End of Watch and Deadfall
Jake Gyllenhaal and Eric Bana in tales of cops and robbers.
End of Watch is a tough little cop thriller with standout performances by Jake Gyllenhaal and Michael Peña. Unfortunately, writer-director David Ayer, who specializes in this sort of LAPD action item (he also scripted Training Day), has lumbered the film with a gimmick that's implausible, distracting, and altogether uncalled-far. Still, the movie is worth seeing; and since it's now being relaunched (it was originally released in September), there's a fresh chance to do so.
Gyllenhaal and Peña are two veteran patrolmen—Brian Taylor and Mike Zavala—cruising the very mean streets of South Central L.A. They love being cops, and their trash-talking camaraderie, with Taylor firing off jibes about Zavala's Mexican-American folkways and Zavala responding with pungent japes about Taylor's lame white-boy enthusiasms, has the glow of real friendship (and often the tang of what feels like in-the-moment improvisation). Both men are romantically attached: Zavala has a beautiful pregnant wife (Natalie Martinez) and Taylor has just found the non-bimbo of his dreams (Anna Kendrick). But the picture is essentially a series of squad-car calls that bring them to the scenes of various drug shootouts, street beatings, and general gangbanger mayhem. A lot of this is rousing, bloody stuff. But then there's the unfortunate gimmick.
The director has saddled Gyllenhaal's character with a video camera, with which he records what appears to be his every waking moment. How he could manage to do this in the midst of dangerous crime-fighting operations, and from occasionally impossible angles, is an annoying mystery. In addition, there's a car full of nasty characters on the two cops' trail, and they have a camera, too. All of this shaky-cam footage creates a pronounced Blair Witch effect. And since the movie's traditional observational passages are shot in an equally shaky way, it's sometimes hard to tell exactly which we're supposed to be seeing. This stylistic strategy is certainly unique in a cop film, but it's irritating from start to finish.
On the other hand, Gyllenhaal has rarely been given such a complex character to portray, and he digs into it. And Peña has a charismatic warmth that lights up the movie—he may be just one bust-out role away from name-brand stardom. The picture is nicely balanced between savage violence and sweet human interactions, and it whips along at a brisk pace. The multi-camera nonsense was a bad decision, but the rest of the movie is worth trying to ignore it for.
Deadfall has most of the elements of a good tricky noir: sex, love, doom, death. But the movie is dogged by intermittent listlessness, and it never quite comes together. About halfway in you can tell that the film itself is doomed.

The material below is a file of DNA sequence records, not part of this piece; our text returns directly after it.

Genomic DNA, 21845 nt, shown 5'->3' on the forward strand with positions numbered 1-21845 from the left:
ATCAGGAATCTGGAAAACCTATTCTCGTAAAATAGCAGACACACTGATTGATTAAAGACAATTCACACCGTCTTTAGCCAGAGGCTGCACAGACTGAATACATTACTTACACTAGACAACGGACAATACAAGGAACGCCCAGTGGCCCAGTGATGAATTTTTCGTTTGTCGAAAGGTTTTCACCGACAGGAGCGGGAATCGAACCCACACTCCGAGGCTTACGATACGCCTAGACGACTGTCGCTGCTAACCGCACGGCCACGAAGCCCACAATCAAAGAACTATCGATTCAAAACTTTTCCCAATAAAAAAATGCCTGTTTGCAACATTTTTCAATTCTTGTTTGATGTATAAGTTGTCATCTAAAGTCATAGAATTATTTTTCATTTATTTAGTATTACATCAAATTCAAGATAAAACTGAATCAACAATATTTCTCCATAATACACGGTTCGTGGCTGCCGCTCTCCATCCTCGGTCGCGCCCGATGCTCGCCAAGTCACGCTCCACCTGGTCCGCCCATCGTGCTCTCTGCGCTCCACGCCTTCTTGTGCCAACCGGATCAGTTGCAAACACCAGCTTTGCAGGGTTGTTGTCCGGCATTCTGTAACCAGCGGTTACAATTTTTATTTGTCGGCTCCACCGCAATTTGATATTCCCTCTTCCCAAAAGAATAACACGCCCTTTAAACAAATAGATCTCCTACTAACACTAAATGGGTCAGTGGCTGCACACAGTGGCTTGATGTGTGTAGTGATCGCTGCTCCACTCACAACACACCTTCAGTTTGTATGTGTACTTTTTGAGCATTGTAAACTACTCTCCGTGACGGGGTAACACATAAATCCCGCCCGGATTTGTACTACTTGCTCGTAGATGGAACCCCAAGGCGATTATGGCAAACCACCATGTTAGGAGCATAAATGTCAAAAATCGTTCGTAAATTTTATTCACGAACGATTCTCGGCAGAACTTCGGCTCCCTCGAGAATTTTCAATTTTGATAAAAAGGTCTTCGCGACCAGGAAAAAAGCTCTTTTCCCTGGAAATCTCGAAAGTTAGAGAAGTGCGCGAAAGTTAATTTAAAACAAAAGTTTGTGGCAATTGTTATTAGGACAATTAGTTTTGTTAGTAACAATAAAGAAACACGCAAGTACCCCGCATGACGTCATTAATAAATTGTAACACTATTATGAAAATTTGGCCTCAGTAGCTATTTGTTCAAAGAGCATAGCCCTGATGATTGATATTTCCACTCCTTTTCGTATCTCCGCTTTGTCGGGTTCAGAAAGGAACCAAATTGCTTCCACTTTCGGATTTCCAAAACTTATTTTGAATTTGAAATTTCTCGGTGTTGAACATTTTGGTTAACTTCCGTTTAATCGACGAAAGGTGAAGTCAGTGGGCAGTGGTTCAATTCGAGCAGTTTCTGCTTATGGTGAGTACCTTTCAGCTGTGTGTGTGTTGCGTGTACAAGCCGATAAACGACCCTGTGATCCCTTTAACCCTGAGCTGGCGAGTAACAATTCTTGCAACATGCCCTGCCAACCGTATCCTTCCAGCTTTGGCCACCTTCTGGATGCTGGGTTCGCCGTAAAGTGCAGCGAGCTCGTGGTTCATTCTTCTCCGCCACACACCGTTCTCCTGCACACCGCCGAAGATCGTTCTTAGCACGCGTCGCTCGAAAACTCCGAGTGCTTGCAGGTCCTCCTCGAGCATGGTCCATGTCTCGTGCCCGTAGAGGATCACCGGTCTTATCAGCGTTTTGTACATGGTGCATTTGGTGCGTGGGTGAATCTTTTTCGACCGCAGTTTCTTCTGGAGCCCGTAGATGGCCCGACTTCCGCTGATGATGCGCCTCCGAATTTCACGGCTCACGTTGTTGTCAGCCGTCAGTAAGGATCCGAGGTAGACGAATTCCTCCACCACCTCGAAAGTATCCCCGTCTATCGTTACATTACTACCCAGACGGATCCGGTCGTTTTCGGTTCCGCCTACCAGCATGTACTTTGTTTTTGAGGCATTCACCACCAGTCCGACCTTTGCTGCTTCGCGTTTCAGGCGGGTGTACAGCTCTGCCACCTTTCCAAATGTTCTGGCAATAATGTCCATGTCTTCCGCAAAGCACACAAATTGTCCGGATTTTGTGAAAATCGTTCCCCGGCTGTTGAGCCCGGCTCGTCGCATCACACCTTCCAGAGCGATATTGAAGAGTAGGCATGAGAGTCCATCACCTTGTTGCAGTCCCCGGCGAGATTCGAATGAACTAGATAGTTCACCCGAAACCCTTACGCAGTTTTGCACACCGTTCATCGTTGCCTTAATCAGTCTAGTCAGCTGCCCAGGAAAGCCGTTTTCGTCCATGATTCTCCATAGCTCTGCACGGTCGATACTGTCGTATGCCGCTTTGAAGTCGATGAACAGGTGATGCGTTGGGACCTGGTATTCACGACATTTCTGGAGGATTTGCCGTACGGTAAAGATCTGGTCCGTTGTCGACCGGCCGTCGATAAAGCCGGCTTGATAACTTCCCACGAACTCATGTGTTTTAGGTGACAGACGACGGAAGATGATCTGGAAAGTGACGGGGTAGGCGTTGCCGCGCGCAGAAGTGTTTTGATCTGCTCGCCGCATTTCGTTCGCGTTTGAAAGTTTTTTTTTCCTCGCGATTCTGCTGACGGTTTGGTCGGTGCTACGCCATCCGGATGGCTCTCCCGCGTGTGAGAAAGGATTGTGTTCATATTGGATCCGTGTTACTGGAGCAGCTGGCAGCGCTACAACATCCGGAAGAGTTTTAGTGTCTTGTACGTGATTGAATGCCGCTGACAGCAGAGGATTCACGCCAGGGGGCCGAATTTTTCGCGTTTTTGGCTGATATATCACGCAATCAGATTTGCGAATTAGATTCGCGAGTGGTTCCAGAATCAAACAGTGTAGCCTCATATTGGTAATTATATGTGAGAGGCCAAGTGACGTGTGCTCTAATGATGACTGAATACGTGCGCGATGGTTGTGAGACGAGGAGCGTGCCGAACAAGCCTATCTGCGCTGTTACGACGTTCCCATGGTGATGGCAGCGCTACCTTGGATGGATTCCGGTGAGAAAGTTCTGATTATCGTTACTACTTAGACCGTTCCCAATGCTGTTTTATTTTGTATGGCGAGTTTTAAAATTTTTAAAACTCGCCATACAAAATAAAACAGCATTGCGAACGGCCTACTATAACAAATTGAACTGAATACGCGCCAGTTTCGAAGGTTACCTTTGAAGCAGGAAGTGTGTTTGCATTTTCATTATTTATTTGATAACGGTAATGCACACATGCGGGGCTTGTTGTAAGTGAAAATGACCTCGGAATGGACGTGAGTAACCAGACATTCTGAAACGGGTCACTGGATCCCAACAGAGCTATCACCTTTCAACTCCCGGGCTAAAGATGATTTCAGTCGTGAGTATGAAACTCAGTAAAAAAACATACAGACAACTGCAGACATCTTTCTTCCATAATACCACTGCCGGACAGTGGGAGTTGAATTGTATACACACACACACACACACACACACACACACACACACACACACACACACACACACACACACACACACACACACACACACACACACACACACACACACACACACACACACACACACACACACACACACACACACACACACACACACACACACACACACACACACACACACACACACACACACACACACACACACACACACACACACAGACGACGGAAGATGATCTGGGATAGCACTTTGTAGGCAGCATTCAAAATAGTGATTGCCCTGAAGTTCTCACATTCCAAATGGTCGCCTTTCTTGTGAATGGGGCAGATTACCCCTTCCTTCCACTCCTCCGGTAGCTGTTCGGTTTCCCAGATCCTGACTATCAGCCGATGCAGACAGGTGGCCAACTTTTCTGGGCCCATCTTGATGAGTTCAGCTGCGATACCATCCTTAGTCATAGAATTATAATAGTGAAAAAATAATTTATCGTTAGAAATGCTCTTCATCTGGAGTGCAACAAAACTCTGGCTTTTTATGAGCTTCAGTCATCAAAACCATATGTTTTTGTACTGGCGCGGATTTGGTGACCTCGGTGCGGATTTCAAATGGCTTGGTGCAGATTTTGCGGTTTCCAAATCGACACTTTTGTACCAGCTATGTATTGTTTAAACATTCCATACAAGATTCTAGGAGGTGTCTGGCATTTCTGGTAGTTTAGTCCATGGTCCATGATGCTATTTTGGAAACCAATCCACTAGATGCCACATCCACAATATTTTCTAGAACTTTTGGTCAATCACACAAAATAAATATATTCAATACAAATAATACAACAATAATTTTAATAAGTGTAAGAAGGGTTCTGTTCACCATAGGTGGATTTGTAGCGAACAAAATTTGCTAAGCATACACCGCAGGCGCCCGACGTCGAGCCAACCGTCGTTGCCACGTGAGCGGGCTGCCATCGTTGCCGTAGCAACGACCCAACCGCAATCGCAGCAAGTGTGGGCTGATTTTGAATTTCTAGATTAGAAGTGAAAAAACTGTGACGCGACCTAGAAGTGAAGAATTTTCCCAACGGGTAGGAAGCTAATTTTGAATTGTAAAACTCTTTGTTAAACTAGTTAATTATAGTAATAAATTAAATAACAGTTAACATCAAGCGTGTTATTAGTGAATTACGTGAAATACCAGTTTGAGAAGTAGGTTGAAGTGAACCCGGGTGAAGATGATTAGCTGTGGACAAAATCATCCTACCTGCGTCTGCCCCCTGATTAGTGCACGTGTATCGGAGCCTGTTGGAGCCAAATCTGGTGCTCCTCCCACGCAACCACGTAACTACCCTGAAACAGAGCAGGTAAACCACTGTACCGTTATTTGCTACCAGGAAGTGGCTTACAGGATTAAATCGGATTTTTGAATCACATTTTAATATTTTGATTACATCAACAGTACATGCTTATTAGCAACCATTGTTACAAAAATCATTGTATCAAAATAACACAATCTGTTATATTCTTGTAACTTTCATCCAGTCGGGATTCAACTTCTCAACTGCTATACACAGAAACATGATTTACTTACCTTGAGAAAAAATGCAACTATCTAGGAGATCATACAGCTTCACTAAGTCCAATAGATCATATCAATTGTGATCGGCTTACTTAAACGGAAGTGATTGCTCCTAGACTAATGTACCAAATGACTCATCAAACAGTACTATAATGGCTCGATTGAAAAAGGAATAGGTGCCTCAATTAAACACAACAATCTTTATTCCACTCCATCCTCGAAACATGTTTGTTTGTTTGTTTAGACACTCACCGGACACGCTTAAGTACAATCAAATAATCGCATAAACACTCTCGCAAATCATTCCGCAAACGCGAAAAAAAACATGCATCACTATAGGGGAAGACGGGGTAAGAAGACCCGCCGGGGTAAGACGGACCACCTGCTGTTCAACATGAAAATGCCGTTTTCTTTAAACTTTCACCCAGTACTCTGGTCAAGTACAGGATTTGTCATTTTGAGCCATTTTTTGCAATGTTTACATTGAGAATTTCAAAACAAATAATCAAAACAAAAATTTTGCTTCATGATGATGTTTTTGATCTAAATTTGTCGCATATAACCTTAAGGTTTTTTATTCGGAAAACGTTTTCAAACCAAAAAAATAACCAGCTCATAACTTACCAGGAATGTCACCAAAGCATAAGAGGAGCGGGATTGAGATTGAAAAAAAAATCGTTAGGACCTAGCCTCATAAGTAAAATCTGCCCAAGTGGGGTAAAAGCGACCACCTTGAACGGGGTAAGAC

Eric Bana and Olivia Wilde are Addison and Liza, two screwed-up siblings on the run after a big casino heist. Addison is a personable psychopath, Liza a needy emotional mess. When their getaway car crashes in the snow-blown wilds of rural Michigan, Addison decides they should split up and try to make their separate ways to Canada (where the movie was actually shot). He tells her to start hitchhiking, while he takes off into the snowy woods.
Meanwhile, a young man named Jay (Charlie Hunnam, of Sons of Anarchy) is being released from prison. Jay was a promising boxer before he was ordered to throw a match. Now, it being Thanksgiving, he just wants to go home to his mom (Sissy Spacek) and disapproving dad (Kris Kristofferson). First, though, he wants to confront the creep who ratted him out for taking a dive in the ring. Unfortunately, he winds up half-killing the guy. Panicked, he takes off in his truck—and soon comes upon Liza, freezing at the side of the road. He picks her up and asks her name. "What do you want it to be?" she says, in a cutesy-annoying way. Soon they've pulled in at a cozy tavern, and then checked into an attached motel, where Liza has her way with Jay in the customary R-rated manner.
At the same time, Addison is wreaking havoc across the countryside. He kills a lone woodsman for his snowmobile, then shoots a drunk he finds throwing his wife out of their cabin in the middle of a blizzard. "I'm like an angel," he tells the two little kids cowering inside, "come down from the storm to remove that man from your life." (It's suggested that Addison might have removed his own drunken dad in a similar way.)
Soon the cops are on Addison's trail, among them a young officer named Hanna (Kate Mara), who's also the daughter of the local sheriff (Treat Williams). Hanna's dad finds her useless, and lets her know it at every opportunity. By now you're probably detecting a theme.
All of these characters end up at Jay's family home for Thanksgiving dinner (turkey and gunfire are on the menu). This concluding section of the film wanders on too long, and you soon start counting the moments till just desserts are served.
The movie works up a sense of arctic isolation with considerable skill (props to cinematographer Shane Hurlbut and snow-wise Austrian director Stefan Ruzowitzky), and some of the action is startlingly bloody. But the rampant daddy issues are overly schematic; and while Wilde and Mara are affecting as two very different kinds of troubled girl, Bana is too mildly hunky to be convincing as a total nutjob. The movie has been airing on cable VOD for more than a month now, and that may be the best place to catch it.